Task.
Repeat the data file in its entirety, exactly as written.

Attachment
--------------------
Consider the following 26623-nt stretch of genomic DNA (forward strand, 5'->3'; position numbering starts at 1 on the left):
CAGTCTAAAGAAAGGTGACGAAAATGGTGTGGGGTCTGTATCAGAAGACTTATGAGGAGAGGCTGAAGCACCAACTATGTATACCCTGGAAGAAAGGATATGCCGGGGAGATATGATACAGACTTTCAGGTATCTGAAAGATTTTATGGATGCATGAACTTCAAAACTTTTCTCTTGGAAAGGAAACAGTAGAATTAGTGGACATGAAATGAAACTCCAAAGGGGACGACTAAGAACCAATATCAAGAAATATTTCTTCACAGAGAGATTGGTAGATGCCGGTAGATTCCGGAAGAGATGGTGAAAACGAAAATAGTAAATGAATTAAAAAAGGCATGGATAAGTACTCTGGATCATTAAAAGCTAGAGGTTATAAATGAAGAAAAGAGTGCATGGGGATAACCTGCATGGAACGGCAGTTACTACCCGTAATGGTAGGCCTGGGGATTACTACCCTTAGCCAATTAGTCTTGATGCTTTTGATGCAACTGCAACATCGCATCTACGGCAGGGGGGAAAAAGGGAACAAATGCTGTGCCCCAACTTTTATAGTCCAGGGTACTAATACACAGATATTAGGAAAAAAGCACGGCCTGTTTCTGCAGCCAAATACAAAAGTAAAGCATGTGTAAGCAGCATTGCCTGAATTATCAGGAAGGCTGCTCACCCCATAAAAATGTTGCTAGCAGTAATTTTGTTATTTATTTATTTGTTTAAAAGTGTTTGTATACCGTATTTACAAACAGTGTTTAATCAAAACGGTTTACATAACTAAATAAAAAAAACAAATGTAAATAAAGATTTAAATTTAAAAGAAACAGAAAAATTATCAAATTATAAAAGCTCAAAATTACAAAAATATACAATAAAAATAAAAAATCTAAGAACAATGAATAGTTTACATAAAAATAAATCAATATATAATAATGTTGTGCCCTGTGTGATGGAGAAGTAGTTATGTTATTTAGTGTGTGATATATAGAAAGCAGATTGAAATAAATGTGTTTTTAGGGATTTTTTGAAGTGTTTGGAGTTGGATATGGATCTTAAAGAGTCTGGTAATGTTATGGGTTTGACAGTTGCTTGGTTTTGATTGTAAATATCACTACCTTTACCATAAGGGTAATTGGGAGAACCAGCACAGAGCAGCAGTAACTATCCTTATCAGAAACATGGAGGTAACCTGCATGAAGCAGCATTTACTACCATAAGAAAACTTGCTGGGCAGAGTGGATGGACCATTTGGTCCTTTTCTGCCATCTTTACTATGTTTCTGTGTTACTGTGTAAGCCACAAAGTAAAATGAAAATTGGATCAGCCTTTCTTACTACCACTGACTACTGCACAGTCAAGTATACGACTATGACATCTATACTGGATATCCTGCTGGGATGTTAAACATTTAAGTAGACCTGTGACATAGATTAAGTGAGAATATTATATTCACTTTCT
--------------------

Consider the following 26623-nt stretch of genomic DNA (forward strand, 5'->3'; position numbering starts at 1 on the left):
CAGTCTAAAGAAAGGTGACGAAAATGGTGTGGGGTCTGTATCAGAAGACTTATGAGGAGAGGCTGAAGCACCAACTATGTATACCCTGGAAGAAAGGATATGCCGGGGAGATATGATACAGACTTTCAGGTATCTGAAAGATTTTATGGATGCATGAACTTCAAAACTTTTCTCTTGGAAAGGAAACAGTAGAATTAGTGGACATGAAATGAAACTCCAAAGGGGACGACTAAGAACCAATATCAAGAAATATTTCTTCACAGAGAGATTGGTAGATGCCGGTAGATTCCGGAAGAGATGGTGAAAACGAAAATAGTAAATGAATTAAAAAAGGCATGGATAAGTACTCTGGATCATTAAAAGCTAGAGGTTATAAATGAAGAAAAGAGTGCATGGGGATAACCTGCATGGAACGGCAGTTACTACCCGTAATGGTAGGCCTGGGGATTACTACCCTTAGCCAATTAGTCTTGATGCTTTTGATGCAACTGCAACATCGCATCTACGGCAGGGGGGAAAAAGGGAACAAATGCTGTGCCCCAACTTTTATAGTCCAGGGTACTAATACACAGATATTAGGAAAAAAGCACGGCCTGTTTCTGCAGCCAAATACAAAAGTAAAGCATGTGTAAGCAGCATTGCCTGAATTATCAGGAAGGCTGCTCACCCCATAAAAATGTTGCTAGCAGTAATTTTGTTATTTATTTATTTGTTTAAAAGTGTTTGTATACCGTATTTACAAACAGTGTTTAATCAAAACGGTTTACATAACTAAATAAAAAAAACAAATGTAAATAAAGATTTAAATTTAAAAGAAACAGAAAAATTATCAAATTATAAAAGCTCAAAATTACAAAAATATACAATAAAAATAAAAAATCTAAGAACAATGAATAGTTTACATAAAAATAAATCAATATATAATAATGTTGTGCCCTGTGTGATGGAGAAGTAGTTATGTTATTTAGTGTGTGATATATAGAAAGCAGATTGAAATAAATGTGTTTTTAGGGATTTTTTGAAGTGTTTGGAGTTGGATATGGATCTTAAAGAGTCTGGTAATGTTATGGGTTTGACAGTTGCTTGGTTTTGATTGTAAATATCACTACCTTTACCATAAGGGTAATTGGGAGAACCAGCACAGAGCAGCAGTAACTATCCTTATCAGAAACATGGAGGTAACCTGCATGAAGCAGCATTTACTACCATAAGAAAACTTGCTGGGCAGAGTGGATGGACCATTTGGTCCTTTTCTGCCATCTTTACTATGTTTCTGTGTTACTGTGTAAGCCACAAAGTAAAATGAAAATTGGATCAGCCTTTCTTACTACCACTGACTACTGCACAGTCAAGTATACGACTATGACATCTATACTGGATATCCTGCTGGGATGTTAAACATTTAAGTAGACCTGTGACATAGATTAAGTGAGAATATTATATTCACTTTCT